Because we live in a world where active shooters are a fact of life, and because the aftermath of shootings entail stupefyingly high expenses from lawsuits, lawyers and medical costs, school districts across the country are now purchasing active shooter insurance policies. Businesses and entertainment venues have also been leading the demand.
"Every day we get a phone call from another school district," Paul Marshall, an insurance broker at Fairview Park-based McGowan Companies, told Reuters
. Seven districts have bought coverage from his company, which began offering it in 2016, just since the shootings at Florida's Marjory Stoneman Douglas High School in February. The policies pay up to $250,000 per victim.
General liability policies often come far short of providing the necessary cash to take care of the litany of expenses that come after a shooting, especially for victims facing enormous medical bills who are unable, thanks to various state laws exemptions across the country, to pry money from public schools that are protected against liability. As Reuters notes, some states have exceptions and allow legislatures to waive limits on payouts.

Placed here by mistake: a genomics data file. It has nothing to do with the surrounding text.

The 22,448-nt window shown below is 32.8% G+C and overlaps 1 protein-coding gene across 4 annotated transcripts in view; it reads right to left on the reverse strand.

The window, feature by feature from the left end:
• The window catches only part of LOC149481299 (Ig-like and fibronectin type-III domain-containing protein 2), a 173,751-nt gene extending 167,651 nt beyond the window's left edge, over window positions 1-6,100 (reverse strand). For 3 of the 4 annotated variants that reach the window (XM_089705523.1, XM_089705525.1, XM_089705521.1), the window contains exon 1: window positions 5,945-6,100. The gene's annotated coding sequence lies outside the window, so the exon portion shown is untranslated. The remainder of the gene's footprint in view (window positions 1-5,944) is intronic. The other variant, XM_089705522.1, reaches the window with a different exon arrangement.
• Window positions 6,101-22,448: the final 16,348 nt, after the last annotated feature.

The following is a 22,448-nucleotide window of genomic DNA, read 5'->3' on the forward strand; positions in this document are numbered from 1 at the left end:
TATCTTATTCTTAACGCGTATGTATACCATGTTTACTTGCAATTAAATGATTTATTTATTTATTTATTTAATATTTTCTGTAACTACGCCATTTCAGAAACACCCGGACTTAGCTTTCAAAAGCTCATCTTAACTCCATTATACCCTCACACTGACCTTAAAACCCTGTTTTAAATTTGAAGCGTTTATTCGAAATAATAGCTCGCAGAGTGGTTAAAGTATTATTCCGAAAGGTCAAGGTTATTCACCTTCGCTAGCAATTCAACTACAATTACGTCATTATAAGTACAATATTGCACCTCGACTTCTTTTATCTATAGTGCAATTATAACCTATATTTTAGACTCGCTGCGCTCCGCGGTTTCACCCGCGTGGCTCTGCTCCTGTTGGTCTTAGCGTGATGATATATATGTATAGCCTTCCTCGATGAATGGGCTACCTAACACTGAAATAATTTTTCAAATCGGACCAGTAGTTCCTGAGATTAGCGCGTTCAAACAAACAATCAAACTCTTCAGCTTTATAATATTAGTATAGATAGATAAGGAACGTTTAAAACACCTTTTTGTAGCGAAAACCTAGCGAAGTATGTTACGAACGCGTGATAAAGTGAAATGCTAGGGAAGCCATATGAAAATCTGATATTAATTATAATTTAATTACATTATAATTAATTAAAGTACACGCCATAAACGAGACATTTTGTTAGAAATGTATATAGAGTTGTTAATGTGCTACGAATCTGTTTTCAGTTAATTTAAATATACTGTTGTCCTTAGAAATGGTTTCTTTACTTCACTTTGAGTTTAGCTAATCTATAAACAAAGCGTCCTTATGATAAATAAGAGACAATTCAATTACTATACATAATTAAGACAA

And in cases of private or religious schools, aside from a specific active shooter policy, there's also been demand for increased coverage — up from $50,000 per victim or $300,000 per incident, for example — under general liability policies, Church Mutual Insurance Co. told the outlet.
Since Marjory Stoneman, McGowan has received 10 times the number of calls than it did before the shooting, which killed 17.